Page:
This report is ominous.
“The Federal Bureau of Investigation, Joint Terrorism Task Force (JTTF), wishes to re-new and initiate liaison contacts with the Federal Firearms License holders and firearms ranges in the San Antonio area,” Special Agent Karl A. Kehrberg of the San Antonio Field Division wrote in a Dec. 23 letter to FFLs and range operators.
Why should the FBI send out such a request? The stores are regulated by the BATF. The request: “If you encounter any suspicious activity, please give us a call.”
And while it’s noteworthy that Special Agent Kehrberg admits reporting suspicious activity can save lives (assuming, of course, management doesn’t instruct the dealer to proceed with the gun saleand then order surveilling personnel to stand down with the intent of having guns turn up later at domestic and Mexican cartel crime scenes), the nebulous expectations—combined with the power imbalance between dealers and agents, points to more than “strong FFL – law enforcement relationships,” or, as the handout calls it, a “community effort…partnership.”But its among unequal partners. It’s not like the FFL has much choice but to make sure those holding their economic fortunes (and potentially much more) in their hands are satisfied that “suggestions” to jump are met with leaps and bounds. That, in turn, leads to the likelihood that dealers will go far beyond the requirements of the law to make certain their interests are protected and your rights and privacy are secondary, as illustrated in the sidebar video, where a gun store owner refused multiple rifle sales under the pretense of “a NICS hold,” reported customer license numbers, and reported the purchase of a mere 2,000 rounds of .223 ammunition, which any competitor or enthusiast can go through in short order (and recall that “preppers” are also on the terror suspicion list).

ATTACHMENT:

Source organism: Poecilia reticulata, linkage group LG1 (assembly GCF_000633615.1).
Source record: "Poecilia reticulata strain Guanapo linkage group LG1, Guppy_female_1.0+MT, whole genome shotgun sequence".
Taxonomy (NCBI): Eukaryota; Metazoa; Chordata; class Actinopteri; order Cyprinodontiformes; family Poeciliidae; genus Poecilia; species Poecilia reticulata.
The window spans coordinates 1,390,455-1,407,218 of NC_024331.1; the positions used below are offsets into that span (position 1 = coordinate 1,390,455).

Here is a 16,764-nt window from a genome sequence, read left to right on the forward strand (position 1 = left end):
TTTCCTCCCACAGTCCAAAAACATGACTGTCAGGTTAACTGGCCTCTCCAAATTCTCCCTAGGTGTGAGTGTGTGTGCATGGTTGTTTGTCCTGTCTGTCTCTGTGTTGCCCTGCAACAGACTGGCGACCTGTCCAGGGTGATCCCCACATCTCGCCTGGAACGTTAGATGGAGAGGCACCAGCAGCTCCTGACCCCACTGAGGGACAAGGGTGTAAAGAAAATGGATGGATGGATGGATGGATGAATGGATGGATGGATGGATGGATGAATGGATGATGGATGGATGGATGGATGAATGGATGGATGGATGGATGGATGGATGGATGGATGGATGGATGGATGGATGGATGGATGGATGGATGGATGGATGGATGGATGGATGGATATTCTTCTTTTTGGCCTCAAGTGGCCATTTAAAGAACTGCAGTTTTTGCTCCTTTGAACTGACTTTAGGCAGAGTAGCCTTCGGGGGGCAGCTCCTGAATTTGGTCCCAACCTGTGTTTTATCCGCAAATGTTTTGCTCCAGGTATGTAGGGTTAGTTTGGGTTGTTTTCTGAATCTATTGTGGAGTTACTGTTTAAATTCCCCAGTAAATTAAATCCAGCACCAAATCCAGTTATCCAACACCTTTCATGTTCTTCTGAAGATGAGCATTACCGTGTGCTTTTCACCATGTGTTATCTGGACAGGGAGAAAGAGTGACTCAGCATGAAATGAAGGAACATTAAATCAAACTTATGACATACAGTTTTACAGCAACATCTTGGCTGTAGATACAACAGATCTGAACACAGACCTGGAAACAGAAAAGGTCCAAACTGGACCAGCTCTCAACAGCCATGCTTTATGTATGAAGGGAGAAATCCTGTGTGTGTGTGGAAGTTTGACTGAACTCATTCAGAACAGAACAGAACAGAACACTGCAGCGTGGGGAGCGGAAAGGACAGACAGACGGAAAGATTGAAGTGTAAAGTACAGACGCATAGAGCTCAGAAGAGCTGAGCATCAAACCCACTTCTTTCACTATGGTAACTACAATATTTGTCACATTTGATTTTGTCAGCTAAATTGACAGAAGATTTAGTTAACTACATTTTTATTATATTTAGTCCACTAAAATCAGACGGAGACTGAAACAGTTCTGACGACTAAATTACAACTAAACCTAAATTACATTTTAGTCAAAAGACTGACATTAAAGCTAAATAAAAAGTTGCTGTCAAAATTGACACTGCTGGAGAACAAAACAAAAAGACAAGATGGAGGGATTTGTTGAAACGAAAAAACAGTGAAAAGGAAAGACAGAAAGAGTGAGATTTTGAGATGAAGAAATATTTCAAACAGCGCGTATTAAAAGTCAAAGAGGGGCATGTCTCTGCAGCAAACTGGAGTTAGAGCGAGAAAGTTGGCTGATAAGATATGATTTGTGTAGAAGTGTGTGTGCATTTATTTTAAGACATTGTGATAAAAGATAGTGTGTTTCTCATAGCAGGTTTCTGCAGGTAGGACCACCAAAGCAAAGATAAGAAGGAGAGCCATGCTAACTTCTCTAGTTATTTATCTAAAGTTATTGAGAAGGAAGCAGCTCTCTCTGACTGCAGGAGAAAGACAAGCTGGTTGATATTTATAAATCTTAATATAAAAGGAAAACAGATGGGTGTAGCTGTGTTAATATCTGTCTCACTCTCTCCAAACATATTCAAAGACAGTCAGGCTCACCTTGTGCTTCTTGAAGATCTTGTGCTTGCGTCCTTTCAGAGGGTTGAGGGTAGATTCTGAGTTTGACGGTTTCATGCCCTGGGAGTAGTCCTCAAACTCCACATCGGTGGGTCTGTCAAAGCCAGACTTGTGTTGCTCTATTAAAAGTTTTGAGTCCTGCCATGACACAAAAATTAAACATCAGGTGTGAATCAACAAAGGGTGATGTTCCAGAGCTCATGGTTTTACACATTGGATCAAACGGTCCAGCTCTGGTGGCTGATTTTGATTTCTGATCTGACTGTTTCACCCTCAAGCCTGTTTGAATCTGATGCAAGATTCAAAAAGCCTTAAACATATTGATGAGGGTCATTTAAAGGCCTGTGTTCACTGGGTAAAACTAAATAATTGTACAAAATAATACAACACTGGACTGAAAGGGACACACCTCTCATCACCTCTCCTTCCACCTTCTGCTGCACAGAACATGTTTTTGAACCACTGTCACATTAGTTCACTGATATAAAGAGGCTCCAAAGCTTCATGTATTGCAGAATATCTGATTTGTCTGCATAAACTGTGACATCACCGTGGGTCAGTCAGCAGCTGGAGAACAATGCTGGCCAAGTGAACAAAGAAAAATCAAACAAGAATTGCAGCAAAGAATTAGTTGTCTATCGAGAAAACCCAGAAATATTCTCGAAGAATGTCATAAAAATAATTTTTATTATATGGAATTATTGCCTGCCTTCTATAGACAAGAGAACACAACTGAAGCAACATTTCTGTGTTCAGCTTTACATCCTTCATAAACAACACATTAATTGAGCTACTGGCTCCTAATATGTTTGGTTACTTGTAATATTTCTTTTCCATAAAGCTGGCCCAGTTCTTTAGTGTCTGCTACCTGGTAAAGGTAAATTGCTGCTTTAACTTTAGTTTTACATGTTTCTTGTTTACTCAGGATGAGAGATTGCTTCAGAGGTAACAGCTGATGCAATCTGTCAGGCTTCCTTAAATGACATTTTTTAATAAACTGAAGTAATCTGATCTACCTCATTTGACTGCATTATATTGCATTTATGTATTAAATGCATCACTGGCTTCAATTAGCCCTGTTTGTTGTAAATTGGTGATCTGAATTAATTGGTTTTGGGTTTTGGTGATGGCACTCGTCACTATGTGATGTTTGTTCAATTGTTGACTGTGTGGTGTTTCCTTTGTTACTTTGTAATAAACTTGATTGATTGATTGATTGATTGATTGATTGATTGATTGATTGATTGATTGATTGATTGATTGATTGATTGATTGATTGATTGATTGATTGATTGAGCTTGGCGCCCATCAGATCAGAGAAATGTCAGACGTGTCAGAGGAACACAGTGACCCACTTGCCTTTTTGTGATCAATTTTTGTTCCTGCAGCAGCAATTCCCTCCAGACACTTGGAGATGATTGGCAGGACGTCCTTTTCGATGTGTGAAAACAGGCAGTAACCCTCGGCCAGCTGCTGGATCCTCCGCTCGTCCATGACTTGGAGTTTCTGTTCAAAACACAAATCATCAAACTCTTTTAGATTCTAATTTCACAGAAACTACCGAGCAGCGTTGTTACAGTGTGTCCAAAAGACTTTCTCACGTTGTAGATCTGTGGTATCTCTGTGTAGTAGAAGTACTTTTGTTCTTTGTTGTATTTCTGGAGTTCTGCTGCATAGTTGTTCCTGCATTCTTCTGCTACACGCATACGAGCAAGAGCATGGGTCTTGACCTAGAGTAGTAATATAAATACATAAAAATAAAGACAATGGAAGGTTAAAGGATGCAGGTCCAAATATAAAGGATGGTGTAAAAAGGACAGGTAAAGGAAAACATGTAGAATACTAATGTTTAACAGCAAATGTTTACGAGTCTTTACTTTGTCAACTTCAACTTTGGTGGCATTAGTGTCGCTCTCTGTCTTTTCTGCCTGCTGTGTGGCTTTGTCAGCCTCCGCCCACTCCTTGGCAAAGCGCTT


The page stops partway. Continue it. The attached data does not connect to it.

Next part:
Once again, we see a steady intrusion into the lives of citizens. There comes a time to stop the procrastination. What you need to buy, buy when you can.